Created by Wade Miller
Pseudonym of Bob Wade (1920-2012) and Bill Miller (1920-1961)
Other pseudonyms include Whit Masterson, Dale Wilmer and Will Daemer
Deadly Weapon was Wade Miller‘s first book. You can tell. Published in 1946 when the authors, Bill Miller and Bob Wade, were just twenty-six (they were born a month apart), it introduces Atlanta P.I. WALTER JAMES, in his only appearance.
James claims he’s “resting” for a while in San Diego, but it transpires, after a murder in a burlesque house where he’s a member of the audience, that he’s following a lead in the shooting of his erstwhile partner, Hal Lantz. It soon becomes apparent that a drug cartel is to blame, and James embarks on the daunting task of discovering the identity of the mysterious Dr. Boone.
This isn’t one of Wade Miller’s best. Not by some distance. However, there are glimpses of what the authors were capable of. For example, the main love interest is between James and Laura Gilbert. Subtly, Wade Miller gives James feminine characterstics (“Walter James put his hand next to Laura Gilbert’s on the desk. It was just as white and almost as small”) and just as unsubtly does the reverse with Laura by giving her the male nickname, Kevin (we’re told it’s her middle name, although it’s never explained why). It spices up their relationship, as does the fact that her father might be a crook — he might even be Dr. Boone.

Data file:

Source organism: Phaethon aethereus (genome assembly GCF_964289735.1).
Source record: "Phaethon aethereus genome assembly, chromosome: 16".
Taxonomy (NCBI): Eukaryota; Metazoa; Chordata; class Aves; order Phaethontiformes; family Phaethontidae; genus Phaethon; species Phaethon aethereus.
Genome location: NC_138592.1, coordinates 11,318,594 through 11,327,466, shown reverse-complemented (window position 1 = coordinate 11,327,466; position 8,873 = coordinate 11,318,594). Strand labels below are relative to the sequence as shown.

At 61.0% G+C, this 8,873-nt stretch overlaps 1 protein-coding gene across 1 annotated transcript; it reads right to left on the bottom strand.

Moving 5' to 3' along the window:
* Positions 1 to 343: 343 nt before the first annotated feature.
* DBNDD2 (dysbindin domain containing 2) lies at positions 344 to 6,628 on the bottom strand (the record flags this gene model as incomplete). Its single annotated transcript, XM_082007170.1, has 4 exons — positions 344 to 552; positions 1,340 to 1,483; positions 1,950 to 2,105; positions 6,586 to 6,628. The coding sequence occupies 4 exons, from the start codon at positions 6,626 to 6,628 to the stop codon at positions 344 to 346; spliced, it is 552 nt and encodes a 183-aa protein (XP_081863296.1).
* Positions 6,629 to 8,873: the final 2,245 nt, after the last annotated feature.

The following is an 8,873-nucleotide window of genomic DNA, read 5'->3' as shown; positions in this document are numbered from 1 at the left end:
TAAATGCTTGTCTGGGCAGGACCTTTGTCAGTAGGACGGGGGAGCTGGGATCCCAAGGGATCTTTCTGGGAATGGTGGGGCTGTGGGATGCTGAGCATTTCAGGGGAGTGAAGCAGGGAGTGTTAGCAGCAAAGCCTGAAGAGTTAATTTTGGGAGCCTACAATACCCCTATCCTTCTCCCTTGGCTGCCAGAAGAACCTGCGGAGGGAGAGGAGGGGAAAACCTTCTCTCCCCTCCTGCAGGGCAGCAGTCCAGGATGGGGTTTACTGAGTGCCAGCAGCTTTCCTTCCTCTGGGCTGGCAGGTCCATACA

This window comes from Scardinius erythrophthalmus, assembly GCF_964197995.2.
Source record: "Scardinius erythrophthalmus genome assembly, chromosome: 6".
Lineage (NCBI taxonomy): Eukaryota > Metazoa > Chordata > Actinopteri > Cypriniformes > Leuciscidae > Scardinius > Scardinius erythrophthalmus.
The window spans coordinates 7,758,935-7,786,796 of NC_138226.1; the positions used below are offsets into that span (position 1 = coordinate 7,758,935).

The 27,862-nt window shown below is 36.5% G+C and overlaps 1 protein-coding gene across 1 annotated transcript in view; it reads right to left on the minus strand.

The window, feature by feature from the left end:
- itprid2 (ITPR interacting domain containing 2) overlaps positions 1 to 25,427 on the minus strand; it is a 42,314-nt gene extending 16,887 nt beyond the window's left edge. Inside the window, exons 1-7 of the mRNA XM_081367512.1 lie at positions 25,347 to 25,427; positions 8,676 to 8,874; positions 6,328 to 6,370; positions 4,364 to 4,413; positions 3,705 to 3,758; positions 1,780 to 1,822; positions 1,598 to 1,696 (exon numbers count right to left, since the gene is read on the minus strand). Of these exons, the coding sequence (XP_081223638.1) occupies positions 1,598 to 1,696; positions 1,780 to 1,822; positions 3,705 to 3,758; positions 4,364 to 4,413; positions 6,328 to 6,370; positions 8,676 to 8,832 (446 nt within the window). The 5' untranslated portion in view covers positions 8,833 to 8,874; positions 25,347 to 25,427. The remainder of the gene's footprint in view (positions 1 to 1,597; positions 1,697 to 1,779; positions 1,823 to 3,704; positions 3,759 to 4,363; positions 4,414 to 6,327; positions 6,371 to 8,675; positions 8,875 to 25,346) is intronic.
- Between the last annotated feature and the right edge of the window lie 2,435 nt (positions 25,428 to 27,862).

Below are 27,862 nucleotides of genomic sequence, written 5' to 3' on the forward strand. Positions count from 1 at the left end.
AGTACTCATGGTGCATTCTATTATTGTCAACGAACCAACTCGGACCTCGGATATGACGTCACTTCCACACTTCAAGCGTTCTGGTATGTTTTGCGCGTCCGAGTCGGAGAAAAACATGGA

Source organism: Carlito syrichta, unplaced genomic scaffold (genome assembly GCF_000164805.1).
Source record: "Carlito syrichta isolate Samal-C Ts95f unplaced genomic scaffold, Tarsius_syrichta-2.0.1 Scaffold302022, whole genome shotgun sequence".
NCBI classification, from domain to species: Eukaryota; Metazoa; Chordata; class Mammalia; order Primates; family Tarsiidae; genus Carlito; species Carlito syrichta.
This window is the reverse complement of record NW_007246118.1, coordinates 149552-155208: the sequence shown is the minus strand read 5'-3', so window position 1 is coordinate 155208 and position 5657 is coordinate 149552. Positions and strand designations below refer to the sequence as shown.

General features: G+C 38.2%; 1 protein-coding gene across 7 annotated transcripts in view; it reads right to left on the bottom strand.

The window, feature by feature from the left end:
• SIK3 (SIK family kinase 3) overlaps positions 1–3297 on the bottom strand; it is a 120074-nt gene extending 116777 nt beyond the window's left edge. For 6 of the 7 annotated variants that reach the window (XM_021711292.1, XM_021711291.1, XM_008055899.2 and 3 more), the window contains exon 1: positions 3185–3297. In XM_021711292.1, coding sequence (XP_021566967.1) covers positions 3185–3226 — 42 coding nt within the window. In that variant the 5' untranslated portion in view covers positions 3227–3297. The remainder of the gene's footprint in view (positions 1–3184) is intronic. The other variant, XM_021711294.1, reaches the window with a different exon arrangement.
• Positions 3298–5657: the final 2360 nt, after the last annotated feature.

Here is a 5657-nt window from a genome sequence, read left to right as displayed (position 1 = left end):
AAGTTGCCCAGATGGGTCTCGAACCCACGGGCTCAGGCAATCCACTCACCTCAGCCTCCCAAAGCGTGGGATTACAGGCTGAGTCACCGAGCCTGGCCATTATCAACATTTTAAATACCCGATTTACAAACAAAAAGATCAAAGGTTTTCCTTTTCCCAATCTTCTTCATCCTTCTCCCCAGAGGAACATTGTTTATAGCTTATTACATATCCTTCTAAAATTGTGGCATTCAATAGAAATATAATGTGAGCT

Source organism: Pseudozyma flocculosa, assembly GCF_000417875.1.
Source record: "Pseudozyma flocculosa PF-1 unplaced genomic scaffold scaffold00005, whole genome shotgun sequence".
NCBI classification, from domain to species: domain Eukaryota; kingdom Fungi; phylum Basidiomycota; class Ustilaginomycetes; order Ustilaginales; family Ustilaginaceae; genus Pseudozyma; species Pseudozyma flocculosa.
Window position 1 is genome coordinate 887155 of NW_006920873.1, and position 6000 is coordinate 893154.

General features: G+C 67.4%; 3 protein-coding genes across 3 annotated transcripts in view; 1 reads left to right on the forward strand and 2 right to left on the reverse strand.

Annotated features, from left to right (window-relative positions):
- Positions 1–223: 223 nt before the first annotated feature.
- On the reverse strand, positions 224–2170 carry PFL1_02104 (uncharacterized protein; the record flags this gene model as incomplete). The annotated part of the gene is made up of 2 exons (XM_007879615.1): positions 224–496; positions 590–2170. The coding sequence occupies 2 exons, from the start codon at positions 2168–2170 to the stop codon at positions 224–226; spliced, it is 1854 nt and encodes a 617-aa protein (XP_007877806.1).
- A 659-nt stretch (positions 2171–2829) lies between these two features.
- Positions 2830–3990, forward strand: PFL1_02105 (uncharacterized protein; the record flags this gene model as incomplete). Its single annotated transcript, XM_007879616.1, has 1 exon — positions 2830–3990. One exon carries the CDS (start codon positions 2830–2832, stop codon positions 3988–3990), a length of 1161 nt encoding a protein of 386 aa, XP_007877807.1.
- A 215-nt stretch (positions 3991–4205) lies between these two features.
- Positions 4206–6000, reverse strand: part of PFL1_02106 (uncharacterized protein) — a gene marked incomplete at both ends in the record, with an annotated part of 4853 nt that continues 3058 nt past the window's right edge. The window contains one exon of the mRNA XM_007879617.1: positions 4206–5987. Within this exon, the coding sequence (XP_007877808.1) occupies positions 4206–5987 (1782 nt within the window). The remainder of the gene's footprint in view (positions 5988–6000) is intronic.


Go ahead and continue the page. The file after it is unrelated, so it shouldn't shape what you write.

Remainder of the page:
However, Deadly Weapon is perhaps most interesting for it’s similarity in style to Hammett’s The Maltese Falcon. Wade Miller uses the same minimalist technique: few emotions or thoughts are supplied by Walter James, the main viewpoint character. Also, I have to confess, I found the final revelation genuinely surprising.
The writing isn’t that good. I’ve mentioned before that Wade Miller has a fondness for juicy verbs. Not so here. And when they do go for it, they often clumsily supply intransitive verbs with objects. Which I found a bit annoying. The ending is confusing and I felt I’d need to re-read the book to get exactly who was who and why they did what they did. But it doesn’t deserve a second reading. Not when there are so many books I haven’t read.
I’d recommend Miller’s next novel, Guilty Bystander (1947), which introduced series character, Max Thursday, also private eye. It is a better example of what Wade Miller can do. It’s a better story, too.
- Austin Clapp, the cop who would go on to appear as a recurring character in the Max Thursday novels, also appears in Deadly Weapon.
- “…too little known today (with) an ending unique in the private eye genre”
— Ed Hoch, in The St. James Guide
- One and Done
Private Eyes Who Only Appeared in One Novel